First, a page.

Whey protein has become a staple nutritional supplement with both athletic populations requiring the highest possible quality protein to help recuperate from exercise, and those interested in the various health and disease fighting benefits of whey.
However, whey is a complex protein which leads to various questions regarding this biologically active protein. Some of this confusion has stemmed from the marketing efforts of various companies competing for sales in a very competitive market. Some of the confusion stems from a simple misunderstanding of the science of whey.
This Q&A will attempt to address some of the most common questions regarding whey as it applies to some of the major differences between types of whey, such as whey concentrates and whey isolates and other common sources of confusion. For in-depth information on whey and its many potential health benefits, read the “50 Shades Of Whey”
Q1:“What are the essential differences and advantages/disadvantages of each type of whey protein? Isolate, concentrates?”
DHEA (dehydroepiandrosterone) is most known for being a pro-hormone which in the body gets converted to testosterone and estrogen. It is a long held view that DHEA exerts all its effects via conversion to testosterone and estrogen. However, recent studies show that DHEA also has several interesting non-hormonal actions…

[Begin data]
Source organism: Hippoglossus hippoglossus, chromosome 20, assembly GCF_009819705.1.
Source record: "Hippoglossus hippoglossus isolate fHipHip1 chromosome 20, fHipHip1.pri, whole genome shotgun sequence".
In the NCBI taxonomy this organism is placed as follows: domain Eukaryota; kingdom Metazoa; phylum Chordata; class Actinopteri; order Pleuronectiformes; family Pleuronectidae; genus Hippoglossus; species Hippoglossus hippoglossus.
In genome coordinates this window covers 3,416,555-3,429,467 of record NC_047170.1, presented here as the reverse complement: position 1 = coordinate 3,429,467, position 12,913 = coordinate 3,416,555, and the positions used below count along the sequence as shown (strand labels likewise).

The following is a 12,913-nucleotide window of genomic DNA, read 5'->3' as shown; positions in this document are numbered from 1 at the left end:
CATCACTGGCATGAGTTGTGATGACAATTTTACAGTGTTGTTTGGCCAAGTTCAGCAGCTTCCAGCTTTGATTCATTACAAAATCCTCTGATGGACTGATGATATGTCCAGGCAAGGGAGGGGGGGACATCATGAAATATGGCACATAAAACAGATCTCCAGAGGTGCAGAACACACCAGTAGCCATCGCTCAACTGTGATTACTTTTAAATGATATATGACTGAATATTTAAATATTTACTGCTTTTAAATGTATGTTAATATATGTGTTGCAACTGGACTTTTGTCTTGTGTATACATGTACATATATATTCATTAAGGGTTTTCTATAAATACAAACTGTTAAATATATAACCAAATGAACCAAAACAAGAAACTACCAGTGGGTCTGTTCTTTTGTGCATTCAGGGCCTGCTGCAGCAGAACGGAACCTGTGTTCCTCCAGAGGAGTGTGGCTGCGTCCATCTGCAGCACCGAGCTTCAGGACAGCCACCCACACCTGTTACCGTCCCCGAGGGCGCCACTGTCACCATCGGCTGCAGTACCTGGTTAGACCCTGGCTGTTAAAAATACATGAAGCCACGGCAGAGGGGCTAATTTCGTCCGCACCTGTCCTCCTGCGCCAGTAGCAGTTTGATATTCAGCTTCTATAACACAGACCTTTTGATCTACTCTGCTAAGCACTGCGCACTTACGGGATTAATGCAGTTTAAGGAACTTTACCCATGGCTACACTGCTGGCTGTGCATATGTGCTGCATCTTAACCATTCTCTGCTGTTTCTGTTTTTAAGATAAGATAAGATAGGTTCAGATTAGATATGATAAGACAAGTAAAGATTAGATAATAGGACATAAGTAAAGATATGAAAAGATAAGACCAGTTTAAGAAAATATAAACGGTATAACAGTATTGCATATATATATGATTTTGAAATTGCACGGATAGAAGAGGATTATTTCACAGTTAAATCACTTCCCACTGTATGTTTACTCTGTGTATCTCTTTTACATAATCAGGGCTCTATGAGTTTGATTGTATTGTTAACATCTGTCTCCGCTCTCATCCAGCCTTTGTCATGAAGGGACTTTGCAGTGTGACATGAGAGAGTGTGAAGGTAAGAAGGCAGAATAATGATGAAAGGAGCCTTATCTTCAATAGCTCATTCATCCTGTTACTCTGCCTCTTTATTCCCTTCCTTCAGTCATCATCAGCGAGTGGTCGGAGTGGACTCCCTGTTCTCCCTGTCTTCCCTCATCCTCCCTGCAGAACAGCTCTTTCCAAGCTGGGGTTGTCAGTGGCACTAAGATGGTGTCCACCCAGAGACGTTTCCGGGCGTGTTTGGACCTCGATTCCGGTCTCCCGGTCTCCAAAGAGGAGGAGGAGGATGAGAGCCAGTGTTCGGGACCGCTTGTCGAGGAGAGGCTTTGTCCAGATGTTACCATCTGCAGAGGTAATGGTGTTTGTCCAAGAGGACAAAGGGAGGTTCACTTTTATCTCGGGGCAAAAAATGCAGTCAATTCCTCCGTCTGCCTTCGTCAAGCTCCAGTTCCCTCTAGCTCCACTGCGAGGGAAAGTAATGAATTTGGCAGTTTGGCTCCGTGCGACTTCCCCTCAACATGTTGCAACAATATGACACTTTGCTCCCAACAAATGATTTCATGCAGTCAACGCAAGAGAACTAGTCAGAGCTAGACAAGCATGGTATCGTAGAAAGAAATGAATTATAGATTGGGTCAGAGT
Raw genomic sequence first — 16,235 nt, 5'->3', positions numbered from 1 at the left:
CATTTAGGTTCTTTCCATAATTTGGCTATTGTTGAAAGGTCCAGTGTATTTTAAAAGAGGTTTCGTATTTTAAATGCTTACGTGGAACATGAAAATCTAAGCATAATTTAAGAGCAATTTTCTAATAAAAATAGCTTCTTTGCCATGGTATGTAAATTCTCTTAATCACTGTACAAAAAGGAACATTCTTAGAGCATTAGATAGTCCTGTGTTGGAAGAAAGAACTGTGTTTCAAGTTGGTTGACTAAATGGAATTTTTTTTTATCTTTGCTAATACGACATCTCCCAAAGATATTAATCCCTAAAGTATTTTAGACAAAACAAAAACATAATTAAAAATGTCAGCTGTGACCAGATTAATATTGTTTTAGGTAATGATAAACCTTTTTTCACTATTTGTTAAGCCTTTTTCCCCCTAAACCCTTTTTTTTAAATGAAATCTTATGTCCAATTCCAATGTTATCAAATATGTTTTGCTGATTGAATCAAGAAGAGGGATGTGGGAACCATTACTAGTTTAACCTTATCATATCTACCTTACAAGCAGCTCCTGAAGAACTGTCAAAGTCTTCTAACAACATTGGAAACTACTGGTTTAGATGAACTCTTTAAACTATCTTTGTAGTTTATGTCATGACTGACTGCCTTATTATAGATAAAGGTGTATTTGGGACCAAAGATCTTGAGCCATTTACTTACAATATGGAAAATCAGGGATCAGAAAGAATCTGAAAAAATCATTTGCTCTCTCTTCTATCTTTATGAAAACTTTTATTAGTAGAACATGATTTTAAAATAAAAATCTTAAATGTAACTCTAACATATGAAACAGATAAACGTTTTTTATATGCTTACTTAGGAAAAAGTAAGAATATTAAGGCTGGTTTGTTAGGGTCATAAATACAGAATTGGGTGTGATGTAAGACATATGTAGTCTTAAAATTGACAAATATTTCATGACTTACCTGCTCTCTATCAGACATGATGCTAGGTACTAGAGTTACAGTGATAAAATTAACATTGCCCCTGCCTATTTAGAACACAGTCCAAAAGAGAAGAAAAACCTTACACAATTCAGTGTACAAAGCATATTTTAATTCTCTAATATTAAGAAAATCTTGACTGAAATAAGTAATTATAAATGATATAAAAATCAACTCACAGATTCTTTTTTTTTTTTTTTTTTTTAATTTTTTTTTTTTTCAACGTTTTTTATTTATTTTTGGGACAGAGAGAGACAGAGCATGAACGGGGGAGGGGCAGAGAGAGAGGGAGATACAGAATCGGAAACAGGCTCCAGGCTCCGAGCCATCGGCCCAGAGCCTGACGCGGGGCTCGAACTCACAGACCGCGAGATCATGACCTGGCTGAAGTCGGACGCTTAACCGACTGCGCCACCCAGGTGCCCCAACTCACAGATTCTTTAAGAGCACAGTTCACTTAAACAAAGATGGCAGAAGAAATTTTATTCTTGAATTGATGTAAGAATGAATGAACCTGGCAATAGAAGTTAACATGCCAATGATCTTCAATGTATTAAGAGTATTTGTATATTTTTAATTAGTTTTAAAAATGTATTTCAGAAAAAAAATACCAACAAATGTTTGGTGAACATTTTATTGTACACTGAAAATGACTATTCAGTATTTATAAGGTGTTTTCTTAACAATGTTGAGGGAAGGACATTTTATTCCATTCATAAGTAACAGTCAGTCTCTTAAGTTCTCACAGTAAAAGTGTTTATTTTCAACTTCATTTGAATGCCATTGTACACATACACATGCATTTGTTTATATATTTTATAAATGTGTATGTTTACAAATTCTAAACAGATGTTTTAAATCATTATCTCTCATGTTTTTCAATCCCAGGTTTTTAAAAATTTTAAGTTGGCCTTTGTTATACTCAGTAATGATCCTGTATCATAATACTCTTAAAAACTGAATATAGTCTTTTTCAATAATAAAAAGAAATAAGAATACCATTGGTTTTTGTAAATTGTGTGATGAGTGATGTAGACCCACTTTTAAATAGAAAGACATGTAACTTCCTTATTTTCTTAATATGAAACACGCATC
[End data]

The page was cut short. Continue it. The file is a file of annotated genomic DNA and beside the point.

In this vid I cover the essential points I covered in a lengthy article by the same name: absorption, solubility – as a key factor in absorption – and a new technology that improves solubility.
For those in the supplement industry especially, you’ll want to watch this vid!
Will has previously mentioned DHEA as it relates to hormonal effects and health promotion:
When it comes to health promotion and longevity, DHEA is a supplement which deserves more attention than it is getting.
DHEA levels (the main circulating form of DHEA in the bloodstream is DHEAS) decrease approximately 80% between ages 25 and 75 year.[1, 2] This large decline in DHEA has led to interest in the possibility that aging related DHEA deficiency may play a role in the deterioration in physiological and metabolic functions with aging, and in the development of chronic diseases.
In support of this, it has been reported that DHEA level is negatively correlated with mortality and risk of developing cardiovascular disease (CVD) (i.e. lower DHEA(S) levels are associated with higher mortality and CVD risk).[3-5] More recently it has been found that a steep decline or extreme variability over time in DHEA(S) levels is associated with higher mortality, more so than baseline DHEA(S) levels.
Aging not only reduces DHEA(S) levels, but also results in an increase in arterial stiffness [7, 8], which is an independent predictor of cardiovascular disease (CVD) risk and mortality.[9-11] It has been reported that DHEA levels are inversely associated with arterial stiffness (i.e. lower DHEA levels are associated with increased arterial stiffness. [7, 12, 13] Therefore, it is possible that DHEA replacement could reduce arterial stiffness, and thereby contribute to reduction in CVD and mortality…